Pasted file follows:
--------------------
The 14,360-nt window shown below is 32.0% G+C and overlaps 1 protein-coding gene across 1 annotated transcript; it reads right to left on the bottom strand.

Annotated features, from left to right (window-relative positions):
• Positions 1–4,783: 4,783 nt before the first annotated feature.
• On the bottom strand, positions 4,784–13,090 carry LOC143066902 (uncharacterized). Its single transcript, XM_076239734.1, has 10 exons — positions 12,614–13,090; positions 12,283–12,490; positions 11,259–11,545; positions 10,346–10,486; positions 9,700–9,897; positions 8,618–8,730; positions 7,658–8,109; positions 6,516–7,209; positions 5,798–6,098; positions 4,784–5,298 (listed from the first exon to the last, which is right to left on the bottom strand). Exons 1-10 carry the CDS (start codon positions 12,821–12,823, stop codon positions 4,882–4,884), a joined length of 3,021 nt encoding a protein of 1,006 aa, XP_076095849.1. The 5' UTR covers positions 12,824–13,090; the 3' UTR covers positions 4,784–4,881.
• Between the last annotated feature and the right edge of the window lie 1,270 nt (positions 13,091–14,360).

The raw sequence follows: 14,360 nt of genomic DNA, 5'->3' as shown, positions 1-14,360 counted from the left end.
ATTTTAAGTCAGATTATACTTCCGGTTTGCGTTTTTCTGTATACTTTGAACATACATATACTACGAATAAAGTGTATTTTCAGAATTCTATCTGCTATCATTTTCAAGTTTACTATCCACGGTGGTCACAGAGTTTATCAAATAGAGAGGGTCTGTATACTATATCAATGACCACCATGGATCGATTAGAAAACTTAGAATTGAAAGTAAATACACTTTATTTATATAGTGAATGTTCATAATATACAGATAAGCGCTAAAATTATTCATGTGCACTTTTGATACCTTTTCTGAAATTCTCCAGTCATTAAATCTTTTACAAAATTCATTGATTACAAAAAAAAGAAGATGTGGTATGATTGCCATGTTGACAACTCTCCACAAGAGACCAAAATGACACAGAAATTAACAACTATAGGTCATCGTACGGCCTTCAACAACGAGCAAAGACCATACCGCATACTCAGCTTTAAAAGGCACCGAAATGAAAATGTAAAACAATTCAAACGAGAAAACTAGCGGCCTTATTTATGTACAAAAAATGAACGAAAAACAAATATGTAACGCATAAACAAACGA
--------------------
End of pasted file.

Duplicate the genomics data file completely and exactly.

The 14,360-nt window shown below is 32.0% G+C and overlaps 1 protein-coding gene across 1 annotated transcript; it reads right to left on the bottom strand.

Annotated features, from left to right (window-relative positions):
• Positions 1–4,783: 4,783 nt before the first annotated feature.
• On the bottom strand, positions 4,784–13,090 carry LOC143066902 (uncharacterized). Its single transcript, XM_076239734.1, has 10 exons — positions 12,614–13,090; positions 12,283–12,490; positions 11,259–11,545; positions 10,346–10,486; positions 9,700–9,897; positions 8,618–8,730; positions 7,658–8,109; positions 6,516–7,209; positions 5,798–6,098; positions 4,784–5,298 (listed from the first exon to the last, which is right to left on the bottom strand). Exons 1-10 carry the CDS (start codon positions 12,821–12,823, stop codon positions 4,882–4,884), a joined length of 3,021 nt encoding a protein of 1,006 aa, XP_076095849.1. The 5' UTR covers positions 12,824–13,090; the 3' UTR covers positions 4,784–4,881.
• Between the last annotated feature and the right edge of the window lie 1,270 nt (positions 13,091–14,360).

The raw sequence follows: 14,360 nt of genomic DNA, 5'->3' as shown, positions 1-14,360 counted from the left end.
ATTTTAAGTCAGATTATACTTCCGGTTTGCGTTTTTCTGTATACTTTGAACATACATATACTACGAATAAAGTGTATTTTCAGAATTCTATCTGCTATCATTTTCAAGTTTACTATCCACGGTGGTCACAGAGTTTATCAAATAGAGAGGGTCTGTATACTATATCAATGACCACCATGGATCGATTAGAAAACTTAGAATTGAAAGTAAATACACTTTATTTATATAGTGAATGTTCATAATATACAGATAAGCGCTAAAATTATTCATGTGCACTTTTGATACCTTTTCTGAAATTCTCCAGTCATTAAATCTTTTACAAAATTCATTGATTACAAAAAAAAGAAGATGTGGTATGATTGCCATGTTGACAACTCTCCACAAGAGACCAAAATGACACAGAAATTAACAACTATAGGTCATCGTACGGCCTTCAACAACGAGCAAAGACCATACCGCATACTCAGCTTTAAAAGGCACCGAAATGAAAATGTAAAACAATTCAAACGAGAAAACTAGCGGCCTTATTTATGTACAAAAAATGAACGAAAAACAAATATGTAACGCATAAACAAACGA